Nokia and Qualcomm have settled a long running dispute that has seen the two firms trade frequent legal actions over intellectual property over the past few years.

The two firms announced a new agreement on Wednesday that settles all outstanding litigation between the two companies, and sees Nokia withdraw a complaint it had made to the European Commission that Qualcomm’s IPR licensing was not fair and non-discriminatory. In return Nokia gains a licence to use all of Qualcomm’s patents for Nokia handsets and Nokia Siemens Networks network equipment.

The new agreement has a 15 year term and involves a one-off payment from Nokia to Qualcomm as well as ongoing royalty fees from the Finnish firm to the American. Details of these amounts have not been disclosed, but the lump sum presumably covers royalties for the period since April 2007 when Nokia refused to keep paying royalties to Qualcomm.

The deal covers a range of technologies, including GSM, EDGE, CDMA, WCDMA, HSDPA, OFDM, WiMAX and LTE. Nokia has agreed not to use any of its patents directly against Qualcomm, which enables Qualcomm to integrate Nokia’s technology into Qualcomm’s chipsets. Nokia has also agreed to assign ownership of a number of patents to Qualcomm, including some essential patents related to WCDMA, GSM and OFDMA.

“We believe that this agreement is positive for the industry, enabling the market to benefit from innovation and new technologies,” said Olli-Pekka Kallasvuo, CEO of Nokia Corporation. “The positive financial impact of this agreement is within Nokia’s original expectations and fully reflects our leading intellectual property and market positions.”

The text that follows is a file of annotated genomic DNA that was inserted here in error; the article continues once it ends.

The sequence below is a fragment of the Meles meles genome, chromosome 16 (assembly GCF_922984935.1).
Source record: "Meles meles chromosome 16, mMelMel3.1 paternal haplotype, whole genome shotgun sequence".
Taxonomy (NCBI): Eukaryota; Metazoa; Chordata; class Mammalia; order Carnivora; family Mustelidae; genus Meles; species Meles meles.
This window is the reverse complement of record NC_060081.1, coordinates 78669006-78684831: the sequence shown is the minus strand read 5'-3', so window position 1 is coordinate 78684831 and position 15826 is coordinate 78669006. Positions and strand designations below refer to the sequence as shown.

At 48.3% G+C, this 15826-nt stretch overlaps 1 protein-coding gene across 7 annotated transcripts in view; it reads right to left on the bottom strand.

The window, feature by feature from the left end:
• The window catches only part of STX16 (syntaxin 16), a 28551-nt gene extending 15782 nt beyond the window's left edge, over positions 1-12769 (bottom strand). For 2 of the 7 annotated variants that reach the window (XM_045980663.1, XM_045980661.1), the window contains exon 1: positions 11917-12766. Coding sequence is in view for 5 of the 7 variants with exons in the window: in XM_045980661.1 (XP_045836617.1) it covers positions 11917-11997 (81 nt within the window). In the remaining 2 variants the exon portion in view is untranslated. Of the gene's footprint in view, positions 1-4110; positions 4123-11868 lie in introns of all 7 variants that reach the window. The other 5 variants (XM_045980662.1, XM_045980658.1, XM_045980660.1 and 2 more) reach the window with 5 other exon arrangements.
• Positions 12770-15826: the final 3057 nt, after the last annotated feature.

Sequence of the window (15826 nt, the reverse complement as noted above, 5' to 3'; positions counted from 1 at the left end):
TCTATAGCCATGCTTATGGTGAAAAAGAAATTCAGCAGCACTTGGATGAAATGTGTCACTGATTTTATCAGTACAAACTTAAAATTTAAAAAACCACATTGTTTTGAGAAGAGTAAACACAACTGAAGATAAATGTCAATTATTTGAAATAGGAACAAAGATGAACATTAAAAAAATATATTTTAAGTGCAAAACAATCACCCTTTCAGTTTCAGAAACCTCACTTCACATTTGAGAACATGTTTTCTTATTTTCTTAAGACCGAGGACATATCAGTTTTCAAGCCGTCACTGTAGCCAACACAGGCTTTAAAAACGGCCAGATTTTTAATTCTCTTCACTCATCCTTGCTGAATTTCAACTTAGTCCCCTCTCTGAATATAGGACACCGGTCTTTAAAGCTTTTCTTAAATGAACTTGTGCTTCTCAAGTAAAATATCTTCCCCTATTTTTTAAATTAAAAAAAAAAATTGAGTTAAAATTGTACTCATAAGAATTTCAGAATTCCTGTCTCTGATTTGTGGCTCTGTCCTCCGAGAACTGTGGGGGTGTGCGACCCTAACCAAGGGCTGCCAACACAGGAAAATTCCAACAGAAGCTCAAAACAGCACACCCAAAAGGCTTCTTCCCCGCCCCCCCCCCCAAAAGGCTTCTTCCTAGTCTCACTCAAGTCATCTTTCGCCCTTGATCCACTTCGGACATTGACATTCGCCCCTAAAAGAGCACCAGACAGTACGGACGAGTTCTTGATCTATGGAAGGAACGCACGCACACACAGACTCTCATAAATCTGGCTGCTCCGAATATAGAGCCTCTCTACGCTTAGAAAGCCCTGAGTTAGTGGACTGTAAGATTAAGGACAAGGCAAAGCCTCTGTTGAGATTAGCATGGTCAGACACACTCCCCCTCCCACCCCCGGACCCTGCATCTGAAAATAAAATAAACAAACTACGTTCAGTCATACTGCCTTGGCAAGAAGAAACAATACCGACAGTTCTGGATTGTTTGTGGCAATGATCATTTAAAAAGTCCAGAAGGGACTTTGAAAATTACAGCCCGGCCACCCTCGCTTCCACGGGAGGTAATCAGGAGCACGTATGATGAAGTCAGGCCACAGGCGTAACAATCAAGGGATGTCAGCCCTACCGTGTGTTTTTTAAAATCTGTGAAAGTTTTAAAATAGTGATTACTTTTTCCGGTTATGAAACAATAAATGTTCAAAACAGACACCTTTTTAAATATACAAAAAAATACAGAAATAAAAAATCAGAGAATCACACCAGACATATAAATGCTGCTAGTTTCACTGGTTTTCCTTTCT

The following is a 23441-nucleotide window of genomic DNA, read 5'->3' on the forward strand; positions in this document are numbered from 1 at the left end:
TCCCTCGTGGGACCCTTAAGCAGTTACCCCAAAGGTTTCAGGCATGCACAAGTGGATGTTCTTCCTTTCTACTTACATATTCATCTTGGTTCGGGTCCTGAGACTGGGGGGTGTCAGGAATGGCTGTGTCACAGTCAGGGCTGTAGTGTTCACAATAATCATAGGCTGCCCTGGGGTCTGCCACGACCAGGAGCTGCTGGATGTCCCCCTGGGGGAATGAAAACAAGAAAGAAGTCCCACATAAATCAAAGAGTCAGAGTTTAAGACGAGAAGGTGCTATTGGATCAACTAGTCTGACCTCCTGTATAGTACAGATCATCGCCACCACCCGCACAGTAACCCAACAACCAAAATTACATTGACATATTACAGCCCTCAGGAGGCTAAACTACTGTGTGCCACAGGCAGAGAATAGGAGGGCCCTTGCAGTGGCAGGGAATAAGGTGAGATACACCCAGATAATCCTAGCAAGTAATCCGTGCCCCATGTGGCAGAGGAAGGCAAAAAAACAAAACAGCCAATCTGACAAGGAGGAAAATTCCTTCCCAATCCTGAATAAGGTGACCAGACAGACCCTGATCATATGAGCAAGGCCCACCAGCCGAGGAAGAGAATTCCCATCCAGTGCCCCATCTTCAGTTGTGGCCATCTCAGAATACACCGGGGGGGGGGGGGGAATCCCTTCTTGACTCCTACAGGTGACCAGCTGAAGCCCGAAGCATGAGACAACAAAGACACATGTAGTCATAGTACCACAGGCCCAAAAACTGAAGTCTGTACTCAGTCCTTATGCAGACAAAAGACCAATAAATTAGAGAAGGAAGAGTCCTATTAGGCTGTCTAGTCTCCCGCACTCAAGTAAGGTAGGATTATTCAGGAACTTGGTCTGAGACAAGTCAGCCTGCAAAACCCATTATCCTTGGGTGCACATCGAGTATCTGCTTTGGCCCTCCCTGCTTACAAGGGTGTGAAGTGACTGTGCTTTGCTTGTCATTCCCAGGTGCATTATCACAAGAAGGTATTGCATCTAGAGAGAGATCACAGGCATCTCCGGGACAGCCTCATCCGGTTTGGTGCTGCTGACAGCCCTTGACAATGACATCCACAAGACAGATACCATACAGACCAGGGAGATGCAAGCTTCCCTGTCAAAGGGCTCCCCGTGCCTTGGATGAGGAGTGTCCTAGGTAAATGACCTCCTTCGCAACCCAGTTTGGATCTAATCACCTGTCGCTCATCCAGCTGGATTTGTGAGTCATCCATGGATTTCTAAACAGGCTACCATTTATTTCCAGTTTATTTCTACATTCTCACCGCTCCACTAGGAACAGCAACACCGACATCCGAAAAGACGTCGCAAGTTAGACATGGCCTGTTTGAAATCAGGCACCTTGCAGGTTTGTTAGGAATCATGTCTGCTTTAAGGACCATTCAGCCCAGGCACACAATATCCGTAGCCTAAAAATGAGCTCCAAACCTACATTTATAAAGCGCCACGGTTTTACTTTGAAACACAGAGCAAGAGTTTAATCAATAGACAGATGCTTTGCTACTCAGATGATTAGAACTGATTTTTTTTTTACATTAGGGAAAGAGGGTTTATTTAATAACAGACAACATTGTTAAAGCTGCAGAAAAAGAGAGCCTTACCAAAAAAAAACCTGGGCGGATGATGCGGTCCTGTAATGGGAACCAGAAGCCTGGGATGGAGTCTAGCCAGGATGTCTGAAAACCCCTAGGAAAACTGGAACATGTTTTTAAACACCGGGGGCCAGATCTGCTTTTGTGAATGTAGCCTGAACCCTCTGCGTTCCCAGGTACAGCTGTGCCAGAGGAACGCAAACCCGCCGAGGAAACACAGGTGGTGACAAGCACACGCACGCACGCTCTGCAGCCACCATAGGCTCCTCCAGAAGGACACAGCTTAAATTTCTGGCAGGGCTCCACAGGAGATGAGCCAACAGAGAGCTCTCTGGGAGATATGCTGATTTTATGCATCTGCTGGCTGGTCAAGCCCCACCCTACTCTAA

“I’m very pleased that we have come to this important agreement,” said Dr. Paul E. Jacobs, CEO of Qualcomm. “The terms of the new license agreement, including the financial and other value provided to Qualcomm, reflect our strong intellectual property position across many current and future generation technologies. This agreement paves the way for enhanced opportunities between the companies in a number of areas.”

Analysts at investment bank Nomura interpreted the deal as a win for Qualcomm, and estimates the royalty rate to be somewhere between 1.0 and  4.4 per cent. The firm sees the situation as negative for Nokia as it believes that “Nokia’s long-term forecasts implicitly include never really paying Qualcomm again.” Qualcomm could face difficulties if it becomes clear that, as part of the deal, Nokia has received a preferential discount on royalty rates as this would lead to demands from other players for comparable discounts.